Let’s hope cooler, wiser heads in the Senate and the White House save us from this election-season folly.

U.S. Antidumping Regime Restrains U.S. Export Growth

In honor of World Trade Week—and for its decreed purpose of educating Americans about trade—this post is about U.S. trade policy working at cross-purposes with other policies or goals of the administration. So numerous are these examples of trade policy dissonance, that a committed wonk could devote an entire website to the task of documenting them.

If the administration were serious about making trade policy work—rather than just paying it lip service—it would compile its own exhaustive list of laws, regulations, policies, and practices that actually undermine its stated objectives of facilitating economic growth, investment, and job creation through expanded trade opportunities. Then, it would make the changes necessary to ensure that our policies are paddling in the same direction. But that is not happening—at least as far as I can see.

At the beginning of the year, President Obama announced his goal of doubling U.S. exports in five years. He even formalized the goal by granting it an official name—the National Export Initiative. Well, I see no imminent harm in setting the ambitious goal of reaching $3 billion in exports by 2015 (although I am wary of the tactics under consideration and the evocation of Soviet Five-Year Plans). But it betrays a lack of true commitment to that goal when nothing is being done to reduce the competitive burdens imposed on U.S. exporters by our own myopic, anachronistic trade remedies regime. The president exhorts U.S. exporters to win a global race, yet he overlooks the fact that Congress has tied many of their shoes together.

The costs of the U.S. Antidumping and Countervailing Duty laws on U.S. exporters are manifest in various forms, but this post concerns the burdens imposed on U.S. producer/exporters who rely on the raw materials and other industrial inputs that are subject to AD and CVD measures. Indeed, most of the products subject to the 300 U.S. AD and CVD orders currently in effect (like steel and chemicals) are, in fact, inputs to downstream U.S. producers, many of whom compete (or try to compete) in foreign markets. (Just take a look at this list and decide for yourself whether these are products that you’d buy at the store or if they are inputs a U.S. producer would use to produce something else that you might buy at a store.)

AD and CVD duties squeeze these U.S. producer/exporters’ profits, first by raising their input costs and then by depriving them of revenues lost to foreign competitors, who, by producing outside of the United States, have access to that crucial input at lower world-market prices, and can themselves price more competitively. This is not hypothetical. It is a routine hindrance for U.S. exporters. And one that has eluded the president’s attention, despite his soaring rhetoric about the economic importance of U.S. exports.

Consider the case of Spartan Light Metal Products, a small Midwestern producer of aluminum and magnesium engine parts (and other mechanical parts), which presented its story to Obama administration officials, who were dispatched across the country earlier this year to get input from manufacturers about the problems they confronted in export markets.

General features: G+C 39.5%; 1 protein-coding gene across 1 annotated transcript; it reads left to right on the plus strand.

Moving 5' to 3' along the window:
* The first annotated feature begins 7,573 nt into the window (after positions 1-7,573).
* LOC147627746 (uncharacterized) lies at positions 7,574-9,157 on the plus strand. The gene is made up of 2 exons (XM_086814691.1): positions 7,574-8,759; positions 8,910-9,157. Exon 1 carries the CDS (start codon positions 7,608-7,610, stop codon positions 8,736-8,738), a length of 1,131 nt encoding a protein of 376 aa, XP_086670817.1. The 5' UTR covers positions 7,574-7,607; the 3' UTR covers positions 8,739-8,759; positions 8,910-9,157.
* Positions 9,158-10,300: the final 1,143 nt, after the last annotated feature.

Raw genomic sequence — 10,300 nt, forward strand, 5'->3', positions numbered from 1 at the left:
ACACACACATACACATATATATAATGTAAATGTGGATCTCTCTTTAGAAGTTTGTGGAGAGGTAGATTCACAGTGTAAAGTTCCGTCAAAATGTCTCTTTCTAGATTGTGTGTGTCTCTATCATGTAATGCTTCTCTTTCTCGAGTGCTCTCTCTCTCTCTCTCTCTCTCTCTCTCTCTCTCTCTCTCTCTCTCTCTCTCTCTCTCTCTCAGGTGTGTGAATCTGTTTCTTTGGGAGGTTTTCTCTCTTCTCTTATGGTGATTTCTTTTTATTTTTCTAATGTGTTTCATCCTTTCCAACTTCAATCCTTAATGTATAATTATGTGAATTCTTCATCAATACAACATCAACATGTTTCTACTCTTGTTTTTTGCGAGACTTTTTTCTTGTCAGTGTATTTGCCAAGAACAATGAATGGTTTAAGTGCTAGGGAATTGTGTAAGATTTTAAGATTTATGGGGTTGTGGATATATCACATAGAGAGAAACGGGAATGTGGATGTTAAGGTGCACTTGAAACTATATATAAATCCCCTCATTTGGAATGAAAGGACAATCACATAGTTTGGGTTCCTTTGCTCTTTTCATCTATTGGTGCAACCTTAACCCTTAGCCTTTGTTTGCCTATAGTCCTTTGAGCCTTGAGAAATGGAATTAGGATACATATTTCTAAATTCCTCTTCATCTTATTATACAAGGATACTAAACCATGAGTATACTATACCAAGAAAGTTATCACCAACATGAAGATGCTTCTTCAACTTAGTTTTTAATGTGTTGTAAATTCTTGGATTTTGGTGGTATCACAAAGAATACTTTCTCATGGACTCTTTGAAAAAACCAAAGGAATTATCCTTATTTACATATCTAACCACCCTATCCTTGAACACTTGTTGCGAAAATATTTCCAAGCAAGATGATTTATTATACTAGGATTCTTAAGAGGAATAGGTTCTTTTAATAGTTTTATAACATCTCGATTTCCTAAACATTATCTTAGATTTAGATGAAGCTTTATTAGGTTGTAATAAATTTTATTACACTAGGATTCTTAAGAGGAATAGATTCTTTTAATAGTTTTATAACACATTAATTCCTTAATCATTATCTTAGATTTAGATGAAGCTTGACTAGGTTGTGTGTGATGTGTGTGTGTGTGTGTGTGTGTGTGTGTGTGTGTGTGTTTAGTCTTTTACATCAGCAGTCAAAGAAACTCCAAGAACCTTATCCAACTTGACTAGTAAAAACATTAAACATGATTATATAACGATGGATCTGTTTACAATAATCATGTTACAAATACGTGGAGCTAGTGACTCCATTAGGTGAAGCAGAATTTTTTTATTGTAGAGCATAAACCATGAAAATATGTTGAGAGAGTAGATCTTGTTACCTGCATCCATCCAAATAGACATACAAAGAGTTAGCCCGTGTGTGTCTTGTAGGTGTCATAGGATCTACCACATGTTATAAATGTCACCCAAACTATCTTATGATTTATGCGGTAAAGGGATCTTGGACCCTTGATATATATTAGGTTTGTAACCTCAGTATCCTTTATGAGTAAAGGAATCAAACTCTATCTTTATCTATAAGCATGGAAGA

Beginning in the early-1990s, Spartan shifted its emphasis from aluminum to magnesium die-cast production because magnesium is much lighter and more durable than aluminum, and Spartan’s biggest customers, including Ford, GM, Honda, Mazda, and Toyota were looking to reduce the weight of their vehicles to improve fuel efficiency. Among other products, Spartan produced magnesium intake manifolds for Honda V-6 engines; transmission end and pump covers for GM engines; and oil pans for all of Toyota’s V-8 truck and SUV engines.

Spartan was also exporting various magnesium-cast parts (engine valve covers, cam covers, wheel armatures, console brackets, etc.) to Canada, Mexico, Germany, Spain, France, and Japan. Global demand for magnesium components was on the rise.

But then all of a sudden, in February 2004, an antidumping petition against imports of magnesium from China and Russia was filed by the U.S. industry, which comprised just one producer, U.S. Magnesium Corp. of Utah with about 370 employees. Prices of magnesium alloy rose from slightly more than $1 per pound in February 2004 to about $1.50 per pound one year later, when the U.S. International Trade Commission issued its final determination in the antidumping investigation. By mid-2008, with a dramatic reduction of Chinese and Russian magnesium in the U.S. market, the U.S. price rose to $3.25 per pound (before dropping in 2009 on account of the economic recession).

By January 2010, the U.S. price was $2.30 per pound, while the average price for Spartan’s NAFTA competitors was $1.54. Meanwhile, European magnesium die-casters were paying $1.49 per pound and Chinese competitors were paying $1.36 per pound. According to Spartan’s presentation to Obama administration officials, magnesium accounts for about 40-60% of the total product cost in its industry. Thus, the price differential caused by the antidumping order bestowed a cost advantage of 19 percent on Chinese competitors, 17 percent on European competitors, and 16 percent on NAFTA competitors.